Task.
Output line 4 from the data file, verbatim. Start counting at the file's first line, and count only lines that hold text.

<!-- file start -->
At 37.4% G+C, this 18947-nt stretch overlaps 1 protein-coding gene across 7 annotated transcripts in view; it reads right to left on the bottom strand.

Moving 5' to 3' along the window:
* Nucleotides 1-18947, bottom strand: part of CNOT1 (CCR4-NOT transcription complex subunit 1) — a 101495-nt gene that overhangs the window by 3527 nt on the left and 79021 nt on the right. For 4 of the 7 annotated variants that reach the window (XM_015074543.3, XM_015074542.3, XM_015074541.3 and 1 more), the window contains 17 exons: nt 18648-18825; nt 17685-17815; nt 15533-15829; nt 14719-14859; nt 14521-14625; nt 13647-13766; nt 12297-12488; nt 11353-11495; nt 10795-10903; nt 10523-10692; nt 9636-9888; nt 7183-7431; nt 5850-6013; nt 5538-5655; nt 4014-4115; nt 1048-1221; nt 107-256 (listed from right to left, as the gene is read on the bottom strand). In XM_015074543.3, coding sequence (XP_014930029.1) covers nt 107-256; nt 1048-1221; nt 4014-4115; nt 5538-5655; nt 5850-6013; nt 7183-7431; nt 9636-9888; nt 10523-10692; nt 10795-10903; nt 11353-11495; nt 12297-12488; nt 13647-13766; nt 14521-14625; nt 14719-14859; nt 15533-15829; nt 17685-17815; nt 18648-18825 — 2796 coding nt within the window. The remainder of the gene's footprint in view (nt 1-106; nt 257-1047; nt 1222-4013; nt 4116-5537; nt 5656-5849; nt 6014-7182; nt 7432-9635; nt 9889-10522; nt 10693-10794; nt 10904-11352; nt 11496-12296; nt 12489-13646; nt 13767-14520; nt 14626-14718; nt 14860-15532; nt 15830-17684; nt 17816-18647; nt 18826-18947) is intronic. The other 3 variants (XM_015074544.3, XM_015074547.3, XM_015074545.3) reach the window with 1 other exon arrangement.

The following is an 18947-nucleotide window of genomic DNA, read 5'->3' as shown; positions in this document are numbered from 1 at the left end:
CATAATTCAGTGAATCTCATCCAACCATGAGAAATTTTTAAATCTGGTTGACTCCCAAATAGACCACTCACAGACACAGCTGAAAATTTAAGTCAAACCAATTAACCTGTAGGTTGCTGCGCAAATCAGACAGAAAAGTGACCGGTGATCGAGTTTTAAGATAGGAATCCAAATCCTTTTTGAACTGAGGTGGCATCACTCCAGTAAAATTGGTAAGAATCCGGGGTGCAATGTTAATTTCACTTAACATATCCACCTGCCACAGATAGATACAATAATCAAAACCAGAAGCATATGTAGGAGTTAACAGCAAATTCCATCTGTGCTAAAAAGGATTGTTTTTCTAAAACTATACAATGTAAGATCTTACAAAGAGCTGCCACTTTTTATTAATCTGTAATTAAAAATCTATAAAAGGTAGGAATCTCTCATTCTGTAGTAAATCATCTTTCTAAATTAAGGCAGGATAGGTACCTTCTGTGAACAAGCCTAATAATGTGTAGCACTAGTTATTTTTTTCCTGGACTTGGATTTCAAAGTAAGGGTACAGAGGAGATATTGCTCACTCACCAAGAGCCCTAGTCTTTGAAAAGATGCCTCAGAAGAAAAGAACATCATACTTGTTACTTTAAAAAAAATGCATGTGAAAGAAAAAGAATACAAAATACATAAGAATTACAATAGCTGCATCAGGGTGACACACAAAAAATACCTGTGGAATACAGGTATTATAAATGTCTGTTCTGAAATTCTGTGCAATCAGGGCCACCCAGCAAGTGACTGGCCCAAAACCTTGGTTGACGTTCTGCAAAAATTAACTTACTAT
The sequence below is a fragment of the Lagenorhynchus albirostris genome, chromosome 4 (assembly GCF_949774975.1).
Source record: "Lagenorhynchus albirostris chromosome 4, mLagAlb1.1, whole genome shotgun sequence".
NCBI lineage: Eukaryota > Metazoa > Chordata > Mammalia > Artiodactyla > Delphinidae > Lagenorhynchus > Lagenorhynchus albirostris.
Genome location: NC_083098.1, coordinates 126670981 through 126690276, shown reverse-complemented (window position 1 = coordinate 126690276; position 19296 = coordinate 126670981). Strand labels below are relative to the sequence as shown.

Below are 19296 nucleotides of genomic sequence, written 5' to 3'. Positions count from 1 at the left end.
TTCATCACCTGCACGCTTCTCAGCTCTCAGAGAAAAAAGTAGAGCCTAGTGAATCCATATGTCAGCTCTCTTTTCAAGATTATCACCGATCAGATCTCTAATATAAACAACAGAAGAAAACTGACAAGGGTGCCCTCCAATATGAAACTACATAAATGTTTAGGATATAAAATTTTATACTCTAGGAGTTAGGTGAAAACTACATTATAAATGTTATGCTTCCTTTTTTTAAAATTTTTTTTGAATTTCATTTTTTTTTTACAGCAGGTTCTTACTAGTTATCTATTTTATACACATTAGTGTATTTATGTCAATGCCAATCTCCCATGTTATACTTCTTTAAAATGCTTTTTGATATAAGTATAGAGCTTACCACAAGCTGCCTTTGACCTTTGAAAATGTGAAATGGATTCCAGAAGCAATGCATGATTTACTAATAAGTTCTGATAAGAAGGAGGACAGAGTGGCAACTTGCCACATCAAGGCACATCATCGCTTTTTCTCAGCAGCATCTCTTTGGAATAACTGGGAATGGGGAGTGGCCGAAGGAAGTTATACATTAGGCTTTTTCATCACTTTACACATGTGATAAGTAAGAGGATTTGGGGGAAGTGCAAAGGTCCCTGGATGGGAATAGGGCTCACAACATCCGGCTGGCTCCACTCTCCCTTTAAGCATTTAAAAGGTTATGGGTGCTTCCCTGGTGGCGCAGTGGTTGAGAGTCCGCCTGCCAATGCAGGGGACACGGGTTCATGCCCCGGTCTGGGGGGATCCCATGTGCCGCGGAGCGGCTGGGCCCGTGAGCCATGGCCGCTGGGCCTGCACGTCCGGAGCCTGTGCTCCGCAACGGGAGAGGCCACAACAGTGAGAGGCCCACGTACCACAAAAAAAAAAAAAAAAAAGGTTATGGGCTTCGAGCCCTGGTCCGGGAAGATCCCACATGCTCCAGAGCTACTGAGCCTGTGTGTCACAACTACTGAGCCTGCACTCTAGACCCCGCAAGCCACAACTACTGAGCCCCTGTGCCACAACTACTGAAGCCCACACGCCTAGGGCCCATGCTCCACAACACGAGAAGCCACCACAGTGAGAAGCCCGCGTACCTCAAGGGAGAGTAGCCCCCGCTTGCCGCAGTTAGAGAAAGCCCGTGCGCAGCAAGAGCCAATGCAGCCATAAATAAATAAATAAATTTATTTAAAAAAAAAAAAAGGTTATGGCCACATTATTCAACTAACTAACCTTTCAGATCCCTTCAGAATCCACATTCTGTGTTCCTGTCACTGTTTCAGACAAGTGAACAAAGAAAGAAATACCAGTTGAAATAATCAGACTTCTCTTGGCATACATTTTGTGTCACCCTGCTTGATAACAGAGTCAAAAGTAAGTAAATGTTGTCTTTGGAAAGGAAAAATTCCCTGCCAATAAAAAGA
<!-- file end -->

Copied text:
The following is an 18947-nucleotide window of genomic DNA, read 5'->3' as shown; positions in this document are numbered from 1 at the left end: